Hong Kong show celebrates Sori Yanagi, industrial design legend
Centenary exhibition offers insight into the creative universe of man best known for his Butterfly Stool
An exhibition in Hong Kong marking the centenary of the birth of Japan's legendary industrial designer Sori Yanagi has recreated his creative world with a retrospective of his products and designs alongside a life-sized black-and-white photographic installation showing him at work amid a cornucopia of tools, models, books and prototypes.
"We tried to recreate the dynamic atmosphere of the space where Yanagi worked with his team for over 40 years," says local designer and brand consultant Alan Chan, who is hosting the exhibition, The Designer's Heart, in his own in-studio gallery, creating an intriguing studio-inside-a-studio experience.
"We wanted to show the objects as usable designs rather than exhibits so most of the items can be touched and tried out, just as Yanagi experimented in his studio. It provides a unique insight into Yanagi's approach to design as well as his practice of making prototypes by hand, a process that is referred to in Japan as 'think by hand'."
Chan, who travels to Japan regularly and collaborates with Japanese designers on many of his interior design projects, has long been an admirer of Yanagi's synthesis of two seemingly opposite design worlds: Japan's artisanal traditions and modern Western industrial design.
Yanagi's approach was heavily influenced by his father, the aesthetic philosopher Soetsu Yanagi, who established the Japanese crafts museum in Tokyo, amassing an unparalleled collection of traditional crafts from all over the country.
The young Yanagi grew up surrounded by some of Japan's leading artists and craftsmen of the day, including the master potters Shoji Hamada and Kanjiro Kawai.
Yanagi studied modern art and architecture in Tokyo where, inspired by the work of the Swiss-French architect Le Corbusier, he developed an interest in industrial design. His appreciation for the relationship between crafts and modern design emerged when he noticed how designers he admired showed a deep respect for the mingei ware his father had collected.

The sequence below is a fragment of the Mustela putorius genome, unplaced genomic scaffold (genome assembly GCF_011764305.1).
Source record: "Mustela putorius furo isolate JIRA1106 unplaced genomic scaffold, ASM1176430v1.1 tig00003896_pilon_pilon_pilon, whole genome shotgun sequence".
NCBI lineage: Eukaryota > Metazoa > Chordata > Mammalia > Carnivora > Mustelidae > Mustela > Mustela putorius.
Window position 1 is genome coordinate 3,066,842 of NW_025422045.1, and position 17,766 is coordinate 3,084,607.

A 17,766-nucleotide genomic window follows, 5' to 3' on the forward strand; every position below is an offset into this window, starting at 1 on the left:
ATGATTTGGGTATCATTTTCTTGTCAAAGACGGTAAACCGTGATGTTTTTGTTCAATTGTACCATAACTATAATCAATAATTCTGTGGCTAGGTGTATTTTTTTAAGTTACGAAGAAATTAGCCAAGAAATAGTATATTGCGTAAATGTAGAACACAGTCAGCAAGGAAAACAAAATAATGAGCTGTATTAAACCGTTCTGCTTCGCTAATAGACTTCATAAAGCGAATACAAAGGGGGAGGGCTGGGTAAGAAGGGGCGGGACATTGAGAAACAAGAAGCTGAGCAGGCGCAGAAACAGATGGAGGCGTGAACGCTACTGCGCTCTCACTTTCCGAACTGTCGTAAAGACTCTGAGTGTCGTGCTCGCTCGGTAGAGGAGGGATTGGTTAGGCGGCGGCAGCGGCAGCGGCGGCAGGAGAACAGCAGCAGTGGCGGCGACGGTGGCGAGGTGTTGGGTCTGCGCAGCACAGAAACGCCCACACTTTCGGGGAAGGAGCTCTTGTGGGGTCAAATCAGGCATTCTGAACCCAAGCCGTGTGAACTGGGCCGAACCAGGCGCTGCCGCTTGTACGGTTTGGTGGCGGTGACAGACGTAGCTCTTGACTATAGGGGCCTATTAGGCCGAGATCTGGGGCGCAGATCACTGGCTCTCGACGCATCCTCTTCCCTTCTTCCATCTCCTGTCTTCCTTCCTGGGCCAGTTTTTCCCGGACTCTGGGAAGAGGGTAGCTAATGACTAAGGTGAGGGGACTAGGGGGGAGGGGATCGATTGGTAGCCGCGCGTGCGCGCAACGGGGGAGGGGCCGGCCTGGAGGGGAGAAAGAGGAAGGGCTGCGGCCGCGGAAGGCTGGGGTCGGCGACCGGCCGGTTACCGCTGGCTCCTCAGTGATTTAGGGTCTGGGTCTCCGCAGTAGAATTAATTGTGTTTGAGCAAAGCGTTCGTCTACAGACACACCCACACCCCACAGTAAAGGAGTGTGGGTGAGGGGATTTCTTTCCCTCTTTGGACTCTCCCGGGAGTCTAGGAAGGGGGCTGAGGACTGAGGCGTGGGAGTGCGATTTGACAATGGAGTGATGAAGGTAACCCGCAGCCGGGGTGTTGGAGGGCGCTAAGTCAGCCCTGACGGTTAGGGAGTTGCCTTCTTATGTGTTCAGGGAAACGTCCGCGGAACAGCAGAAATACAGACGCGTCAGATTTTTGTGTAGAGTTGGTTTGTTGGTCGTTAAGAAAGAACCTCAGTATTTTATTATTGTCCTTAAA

Although today best known internationally for his Butterfly Stool - a simple, poetic pairing of two curved moulded plywood "wings" held together by a brass rod - Yanagi did not restrict himself to furniture and products and during his 60-year career went on to apply his understanding of design to an extraordinarily wide range of works, including monumental pieces such as bridges and the Olympic torch.
Whatever the type or scale of project, Yanagi adhered to a set of key design principles - for instance, that the subtle qualities of objects are discovered through use rather than design. These he outlined in the book Essays by Sori Yanagi, which, to mark the centenary, has been translated into English and Chinese.
"The lack of access to Yanagi's writings up to now has meant that many young designers outside Japan have not had the advantage of learning from his design approach," says Chan.
It is this that inspired Shinichi Yanagi, the designer's son and chief executive of the Yanagi Design Office, to initiate an international exhibition and book release.
"His design principles are timeless. It is about a dedication to craft, as well as respect for traditions," explains Chan, who says his appreciation of Yanagi's work was a gradual process of learning about traditional handicrafts and Yanagi's thoughts on "anonymous" design. "My own Suchengzhai restaurant and teahouse project in Guangzhou, for instance, references these in the way we reinterpret traditional Asian lotus lanterns used for making wishes as modern lotus-shaped ceiling lights that appear to float in the sky."
According to the Hong Kong exhibition curator, Sunnie Chan, the designer's most famous products will be on show, including his minimalist steel cutlery, ceramic teapots, and the Butterfly and Elephant stools. Less well-known projects include Yanagi's distinctive graphic works for the Mingei magazine, and his design for public spaces, such as the Yokohama municipal subway, where he redefined the Japanese commuter's experience with the redesign of furnishings including station kiosks, telephone boxes, benches, waste bins and ticket-vending machines.
The exhibition will also feature rare video footage and prototypes illustrating the design process behind his kitchenware.
"Compared to Japan and Taiwan, where the works and influence of Yanagi are widespread, he is far less known in Hong Kong," says Chan. "The city has undergone many changes in recent years and the story of Yanagi leveraging domestic wisdom and manufacturing power is a useful reference for our own design community, which is too reliant on computers and technology, and seems to be losing its direction to consumerism."
The Designer's Heart: Sori Yanagi is on at www.gallery27hk.com until June 19